This post was originally published on May 8th, 2018 and updated on January 23rd, 2019. I’ve added an update an how the colors and scent have fared over time. So, scroll down to the bottom to see what this soap looks like after 9 months.
I’ve been playing around with botanicals and design ideas lately. I kept wanting to throw stuff (clays, dried flowers, etc) into my lye water, just to see what would happen.
Why – you may ask – would I want to put them into the lye solution rather than the more traditional approach to infuse them in oil? Well, cold oil infusion takes 6-8 weeks and even heat oil infusion takes 2-4 hours on the stove – Mama ain’t got time for that. I also thought this could be an easy way for beginners to get a good color result.
So, the first experiment I did was with Brazilian pink clay. I added 1 tsp to my hot lye solution, soaped as I would normally, and gelled the soap. The result didn’t necessarily blow me away at first, but after a while the muted pink shade really grew on me.
For my second project, I wanted to achieve a bright yellow color to contrast with the blue cornflowers I was going to deck the soap out with. What I did was add dried calendula petals straight into my hot lye solution. Well, what I got was a brownish orange. That’s not what I wanted!
But why did this happen? To help solve the mystery, I asked around in an amazing facebook group I’m part of and one very helpful member gave me the answer: calendula flowers turn into a brown color when added to hot lye or even hot water, but when added to your warm oils they will stay yellow. Aha, who knew?
So, that’s what I did and boy what a difference it made.
Want to give it a go yourself? Let’s get started.
Before we start with the recipe, here are some general things to keep in mind in order for you to achieve the best color result when using natural colorants:
- Choose a soap recipe that produces a white bar of soap. For that reason I’m choosing a high percentage of canola oil in this recipe, but tallow, lard, palm and I’m guessing babassu oil works well, too.
- Gell your soap! The color will pop a whole lot more if you do.
- Keep in mind that the color might change over time or even fade as the soap cures. That’s what makes using natural colorants so annoying, ahem… interesting, of course 😉
This recipe is sized for a standard Crafter’s Choice loaf mold which holds around 44 oz. of soap. (I made a 1 lb test batch which you can see in the pictures). You can resize the recipe to your heart’s desire using soapcalc.
Disclaimer: This post may contain affiliate links, meaning at no additional cost to you will I earn a commission if you decide to click through and make a purchase.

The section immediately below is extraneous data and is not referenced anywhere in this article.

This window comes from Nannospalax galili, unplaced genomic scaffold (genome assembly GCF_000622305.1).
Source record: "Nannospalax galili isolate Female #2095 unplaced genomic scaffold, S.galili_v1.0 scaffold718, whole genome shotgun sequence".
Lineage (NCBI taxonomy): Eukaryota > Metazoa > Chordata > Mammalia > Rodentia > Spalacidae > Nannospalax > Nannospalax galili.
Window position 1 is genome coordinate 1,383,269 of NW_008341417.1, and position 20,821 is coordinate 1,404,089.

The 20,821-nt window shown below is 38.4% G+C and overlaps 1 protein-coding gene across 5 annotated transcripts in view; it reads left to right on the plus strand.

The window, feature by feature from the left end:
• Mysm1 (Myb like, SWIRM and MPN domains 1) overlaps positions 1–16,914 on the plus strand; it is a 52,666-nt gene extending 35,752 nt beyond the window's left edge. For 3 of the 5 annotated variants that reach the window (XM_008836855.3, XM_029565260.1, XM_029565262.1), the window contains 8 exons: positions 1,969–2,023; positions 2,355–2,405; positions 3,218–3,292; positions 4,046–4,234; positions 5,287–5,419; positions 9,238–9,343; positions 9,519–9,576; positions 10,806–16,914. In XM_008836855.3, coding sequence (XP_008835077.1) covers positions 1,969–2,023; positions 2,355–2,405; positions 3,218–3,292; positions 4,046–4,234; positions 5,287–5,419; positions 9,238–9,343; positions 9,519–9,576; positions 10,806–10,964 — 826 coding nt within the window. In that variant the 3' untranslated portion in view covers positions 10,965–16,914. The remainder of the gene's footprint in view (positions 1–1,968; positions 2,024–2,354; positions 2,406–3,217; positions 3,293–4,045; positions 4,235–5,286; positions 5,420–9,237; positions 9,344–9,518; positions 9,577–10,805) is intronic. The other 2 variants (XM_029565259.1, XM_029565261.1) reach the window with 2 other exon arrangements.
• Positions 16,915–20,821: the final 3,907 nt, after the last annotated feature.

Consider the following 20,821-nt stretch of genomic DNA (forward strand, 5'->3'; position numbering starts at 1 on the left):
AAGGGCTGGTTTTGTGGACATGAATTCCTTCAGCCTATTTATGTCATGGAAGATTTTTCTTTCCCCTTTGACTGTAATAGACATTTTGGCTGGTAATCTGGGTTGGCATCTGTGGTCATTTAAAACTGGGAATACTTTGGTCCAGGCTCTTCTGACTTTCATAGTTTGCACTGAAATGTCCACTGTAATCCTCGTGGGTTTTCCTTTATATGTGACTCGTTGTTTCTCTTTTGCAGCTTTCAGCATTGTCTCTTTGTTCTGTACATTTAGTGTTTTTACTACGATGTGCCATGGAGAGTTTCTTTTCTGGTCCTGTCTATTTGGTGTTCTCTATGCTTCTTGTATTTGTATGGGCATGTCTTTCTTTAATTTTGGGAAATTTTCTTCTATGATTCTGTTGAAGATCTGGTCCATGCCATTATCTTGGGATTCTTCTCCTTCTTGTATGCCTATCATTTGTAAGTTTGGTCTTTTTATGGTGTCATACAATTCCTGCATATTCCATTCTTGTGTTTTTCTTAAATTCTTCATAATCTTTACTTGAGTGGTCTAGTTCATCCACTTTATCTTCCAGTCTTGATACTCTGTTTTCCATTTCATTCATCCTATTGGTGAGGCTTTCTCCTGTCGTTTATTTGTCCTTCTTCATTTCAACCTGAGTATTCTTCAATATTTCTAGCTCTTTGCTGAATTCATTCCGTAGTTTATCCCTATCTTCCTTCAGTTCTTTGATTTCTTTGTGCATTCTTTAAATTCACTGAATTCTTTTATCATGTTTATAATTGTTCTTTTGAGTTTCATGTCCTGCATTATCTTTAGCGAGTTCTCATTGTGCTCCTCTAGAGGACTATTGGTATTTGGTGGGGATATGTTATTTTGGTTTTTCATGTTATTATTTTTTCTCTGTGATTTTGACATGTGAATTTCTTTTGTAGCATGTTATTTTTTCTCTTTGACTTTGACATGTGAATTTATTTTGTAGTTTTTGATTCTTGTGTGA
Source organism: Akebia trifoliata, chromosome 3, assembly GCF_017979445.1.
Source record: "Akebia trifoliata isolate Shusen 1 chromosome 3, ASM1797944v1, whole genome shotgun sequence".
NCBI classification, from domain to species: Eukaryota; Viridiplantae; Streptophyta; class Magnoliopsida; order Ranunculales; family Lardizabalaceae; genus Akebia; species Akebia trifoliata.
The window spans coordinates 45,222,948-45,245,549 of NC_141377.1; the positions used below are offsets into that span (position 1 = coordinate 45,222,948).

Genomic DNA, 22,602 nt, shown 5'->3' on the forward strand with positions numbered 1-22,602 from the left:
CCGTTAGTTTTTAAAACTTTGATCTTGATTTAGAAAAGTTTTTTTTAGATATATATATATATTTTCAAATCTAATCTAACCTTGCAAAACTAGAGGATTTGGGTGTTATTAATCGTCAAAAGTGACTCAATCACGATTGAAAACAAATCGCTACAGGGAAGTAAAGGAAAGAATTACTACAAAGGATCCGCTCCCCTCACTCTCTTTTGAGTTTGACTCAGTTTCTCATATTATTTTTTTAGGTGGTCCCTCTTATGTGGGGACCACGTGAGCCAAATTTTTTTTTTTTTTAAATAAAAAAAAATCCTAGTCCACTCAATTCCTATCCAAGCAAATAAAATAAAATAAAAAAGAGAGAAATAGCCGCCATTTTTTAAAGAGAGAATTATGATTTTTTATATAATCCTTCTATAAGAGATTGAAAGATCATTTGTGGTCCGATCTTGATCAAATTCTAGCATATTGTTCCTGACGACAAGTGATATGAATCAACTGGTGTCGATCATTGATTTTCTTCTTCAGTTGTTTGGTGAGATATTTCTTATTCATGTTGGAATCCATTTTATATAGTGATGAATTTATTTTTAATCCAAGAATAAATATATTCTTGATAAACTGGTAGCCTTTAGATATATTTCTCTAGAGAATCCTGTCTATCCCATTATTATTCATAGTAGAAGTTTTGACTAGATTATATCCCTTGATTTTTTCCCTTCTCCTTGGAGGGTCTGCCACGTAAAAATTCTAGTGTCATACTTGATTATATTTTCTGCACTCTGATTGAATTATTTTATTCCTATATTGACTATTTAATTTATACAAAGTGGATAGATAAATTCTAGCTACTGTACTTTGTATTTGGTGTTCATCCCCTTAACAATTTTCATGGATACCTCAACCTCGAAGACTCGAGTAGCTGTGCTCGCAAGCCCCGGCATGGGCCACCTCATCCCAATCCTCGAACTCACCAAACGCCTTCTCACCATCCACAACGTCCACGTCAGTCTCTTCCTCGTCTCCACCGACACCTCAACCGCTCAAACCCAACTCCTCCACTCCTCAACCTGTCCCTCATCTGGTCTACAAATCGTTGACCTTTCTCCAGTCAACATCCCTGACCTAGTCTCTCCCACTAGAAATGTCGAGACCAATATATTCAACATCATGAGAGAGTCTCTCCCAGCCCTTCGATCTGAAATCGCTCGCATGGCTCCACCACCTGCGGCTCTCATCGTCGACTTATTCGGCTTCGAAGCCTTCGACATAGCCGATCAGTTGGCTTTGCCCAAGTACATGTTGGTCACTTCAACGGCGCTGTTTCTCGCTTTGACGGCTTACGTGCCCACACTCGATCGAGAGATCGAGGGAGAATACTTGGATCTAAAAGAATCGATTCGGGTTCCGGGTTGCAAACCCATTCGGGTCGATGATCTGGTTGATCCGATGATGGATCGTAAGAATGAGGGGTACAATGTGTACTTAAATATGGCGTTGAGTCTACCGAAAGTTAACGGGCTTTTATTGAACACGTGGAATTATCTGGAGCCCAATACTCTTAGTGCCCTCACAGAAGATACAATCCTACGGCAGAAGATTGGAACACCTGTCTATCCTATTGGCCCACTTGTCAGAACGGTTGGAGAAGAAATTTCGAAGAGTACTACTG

- Canola oil (43%): 18.9 oz. / 536g
- Coconut oil (30%): 13.2 oz. / 374g
- Shea butter (20%): 8.8 oz. / 250g
- Castor oil (7%): 3 oz / 87g
- Lye: 6.1 oz. / 173g
- Distilled water: 10 oz. / 283g
I superfatted this recipe at 5% and I’m using a lye concentration of 38% which I find greatly helps reduce soda ash.
Additives / Fragrances:
- Lemongrass essential oil: 53g
- Finely ground calendula petals: 5 tsp (I used a coffee grinder to grind them up)
- Sodium lactate: 3 tsp (I chose to use it here since it helps the soap release out of the silicone mold)
- Cornflower petals for the top
- Bring water and lye together and create lye solution by carefully stirring until lye is fully dissolved
- Let cool to below 130 degrees F and add sodium lactate
- In the meantime measure out and melt base oils
- Add the calendula powder straight into your oils while they’re melting
- Add essential oil to base oils
- Using a stick blender mix until thin pudding consistency is achieved
- Pour batter into mold
- Deck out the top (I used a skewer to draw some pretty swirls)
- Make sure your batter has a very thick consistency before gently pressing cornflower petals down the middle of your soap. This will prevent your cornflowers from going brown after the saponification process.
- Insulate your soap well with a thick towel
- Unmold after 24-36 hours and cut lemongrass calendula soap into bars (Turn your soap to the side or upside down while you cut to avoid drag marks from the cornflowers)
9 Months Lemongrass Calendula Soap Update:
We all know that natural colorants, botanicals and essential oils can change over time. This is why I wanted to show you how this Lemongrass Calendula Soap has faired since it was first poured more than 9 months ago.
First up, let’s talk about the color that was achieved by adding ground calendula petals to the warm base oils. As you can see the color is not as bright and the specks are less prominent. The day when the update picture was taken was super cloudy, so the colors may appear a little more muted than in real life. I really still like the soft yellow – orange hue, I think it’s pretty 🙂
Some of the conrflower petals on top have sadly lost their blue color and turned yellow. They stayed nice and colorful though for the first 4 – 5 months.
Now to the scent: To be honest I never had any type of lemongrass essential oil fade on me before – ever. So, no big surprise here: the scent is still going strong and it’s really nice.
I think this little soaplet is a keeper! How about you?
What more awesome natural soap recipes? Try:
Until next time. Happy Tinkering!